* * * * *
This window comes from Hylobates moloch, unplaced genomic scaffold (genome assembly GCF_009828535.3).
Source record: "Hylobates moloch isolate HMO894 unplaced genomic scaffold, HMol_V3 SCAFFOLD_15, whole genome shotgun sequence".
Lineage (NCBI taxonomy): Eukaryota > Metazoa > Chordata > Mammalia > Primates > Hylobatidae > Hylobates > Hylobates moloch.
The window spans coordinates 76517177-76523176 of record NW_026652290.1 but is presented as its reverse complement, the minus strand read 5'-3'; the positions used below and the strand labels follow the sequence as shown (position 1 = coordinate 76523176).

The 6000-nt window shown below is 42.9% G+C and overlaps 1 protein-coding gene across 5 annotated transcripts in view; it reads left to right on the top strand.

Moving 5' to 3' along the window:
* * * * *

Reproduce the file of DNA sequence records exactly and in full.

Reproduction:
This window comes from Hylobates moloch, unplaced genomic scaffold (genome assembly GCF_009828535.3).
Source record: "Hylobates moloch isolate HMO894 unplaced genomic scaffold, HMol_V3 SCAFFOLD_15, whole genome shotgun sequence".
Lineage (NCBI taxonomy): Eukaryota > Metazoa > Chordata > Mammalia > Primates > Hylobatidae > Hylobates > Hylobates moloch.
The window spans coordinates 76517177-76523176 of record NW_026652290.1 but is presented as its reverse complement, the minus strand read 5'-3'; the positions used below and the strand labels follow the sequence as shown (position 1 = coordinate 76523176).

The 6000-nt window shown below is 42.9% G+C and overlaps 1 protein-coding gene across 5 annotated transcripts in view; it reads left to right on the top strand.

Moving 5' to 3' along the window: